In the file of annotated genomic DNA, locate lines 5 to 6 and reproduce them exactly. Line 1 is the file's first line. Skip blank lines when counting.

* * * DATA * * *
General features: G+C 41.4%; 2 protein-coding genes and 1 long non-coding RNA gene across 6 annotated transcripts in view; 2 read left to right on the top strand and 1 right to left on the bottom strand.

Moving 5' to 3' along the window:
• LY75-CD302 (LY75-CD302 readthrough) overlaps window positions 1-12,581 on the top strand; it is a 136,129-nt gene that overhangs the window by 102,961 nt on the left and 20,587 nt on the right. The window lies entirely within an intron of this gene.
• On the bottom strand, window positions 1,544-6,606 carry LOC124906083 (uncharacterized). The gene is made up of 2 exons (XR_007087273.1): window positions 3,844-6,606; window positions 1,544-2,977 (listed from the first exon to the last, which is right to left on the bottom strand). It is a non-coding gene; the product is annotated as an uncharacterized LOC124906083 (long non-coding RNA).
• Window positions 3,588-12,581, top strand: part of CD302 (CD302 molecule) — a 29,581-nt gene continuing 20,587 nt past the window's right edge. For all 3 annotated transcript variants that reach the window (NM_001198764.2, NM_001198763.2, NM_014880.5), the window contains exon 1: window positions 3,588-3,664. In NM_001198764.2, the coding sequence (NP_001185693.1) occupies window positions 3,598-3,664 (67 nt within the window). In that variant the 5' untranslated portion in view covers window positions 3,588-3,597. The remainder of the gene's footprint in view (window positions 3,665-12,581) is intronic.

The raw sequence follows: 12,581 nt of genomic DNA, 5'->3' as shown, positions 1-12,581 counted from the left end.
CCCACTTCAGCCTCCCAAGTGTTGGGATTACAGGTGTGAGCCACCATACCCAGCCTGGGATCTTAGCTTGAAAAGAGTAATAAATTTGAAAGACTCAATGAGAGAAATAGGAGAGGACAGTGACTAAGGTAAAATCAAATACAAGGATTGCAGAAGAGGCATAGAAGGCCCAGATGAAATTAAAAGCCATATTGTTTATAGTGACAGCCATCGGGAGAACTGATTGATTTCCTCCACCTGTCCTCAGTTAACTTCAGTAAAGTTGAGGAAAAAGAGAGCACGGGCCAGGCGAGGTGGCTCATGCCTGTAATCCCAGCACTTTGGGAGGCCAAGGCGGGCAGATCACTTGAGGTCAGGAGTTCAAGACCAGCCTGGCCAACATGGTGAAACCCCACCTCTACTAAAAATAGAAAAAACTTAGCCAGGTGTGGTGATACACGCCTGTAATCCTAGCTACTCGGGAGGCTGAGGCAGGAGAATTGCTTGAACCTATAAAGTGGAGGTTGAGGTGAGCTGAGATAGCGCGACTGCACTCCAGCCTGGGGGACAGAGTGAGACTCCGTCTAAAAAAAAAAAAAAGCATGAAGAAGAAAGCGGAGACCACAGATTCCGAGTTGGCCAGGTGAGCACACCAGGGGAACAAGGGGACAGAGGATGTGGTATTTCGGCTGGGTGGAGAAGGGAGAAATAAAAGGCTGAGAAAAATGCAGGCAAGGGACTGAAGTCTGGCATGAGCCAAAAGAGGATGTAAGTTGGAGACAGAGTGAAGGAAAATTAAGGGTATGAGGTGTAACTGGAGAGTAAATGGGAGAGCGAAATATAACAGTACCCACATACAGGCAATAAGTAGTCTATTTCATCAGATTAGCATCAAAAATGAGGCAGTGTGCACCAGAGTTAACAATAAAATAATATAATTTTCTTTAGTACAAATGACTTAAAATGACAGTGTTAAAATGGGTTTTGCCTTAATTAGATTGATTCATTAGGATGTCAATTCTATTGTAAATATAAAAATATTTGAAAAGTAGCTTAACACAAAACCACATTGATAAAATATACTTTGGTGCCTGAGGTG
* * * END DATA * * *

• Window positions 3,588-12,581, top strand: part of CD302 (CD302 molecule) — a 29,581-nt gene continuing 20,587 nt past the window's right edge. For all 3 annotated transcript variants that reach the window (NM_001198764.2, NM_001198763.2, NM_014880.5), the window contains exon 1: window positions 3,588-3,664. In NM_001198764.2, the coding sequence (NP_001185693.1) occupies window positions 3,598-3,664 (67 nt within the window). In that variant the 5' untranslated portion in view covers window positions 3,588-3,597. The remainder of the gene's footprint in view (window positions 3,665-12,581) is intronic.

The raw sequence follows: 12,581 nt of genomic DNA, 5'->3' as shown, positions 1-12,581 counted from the left end.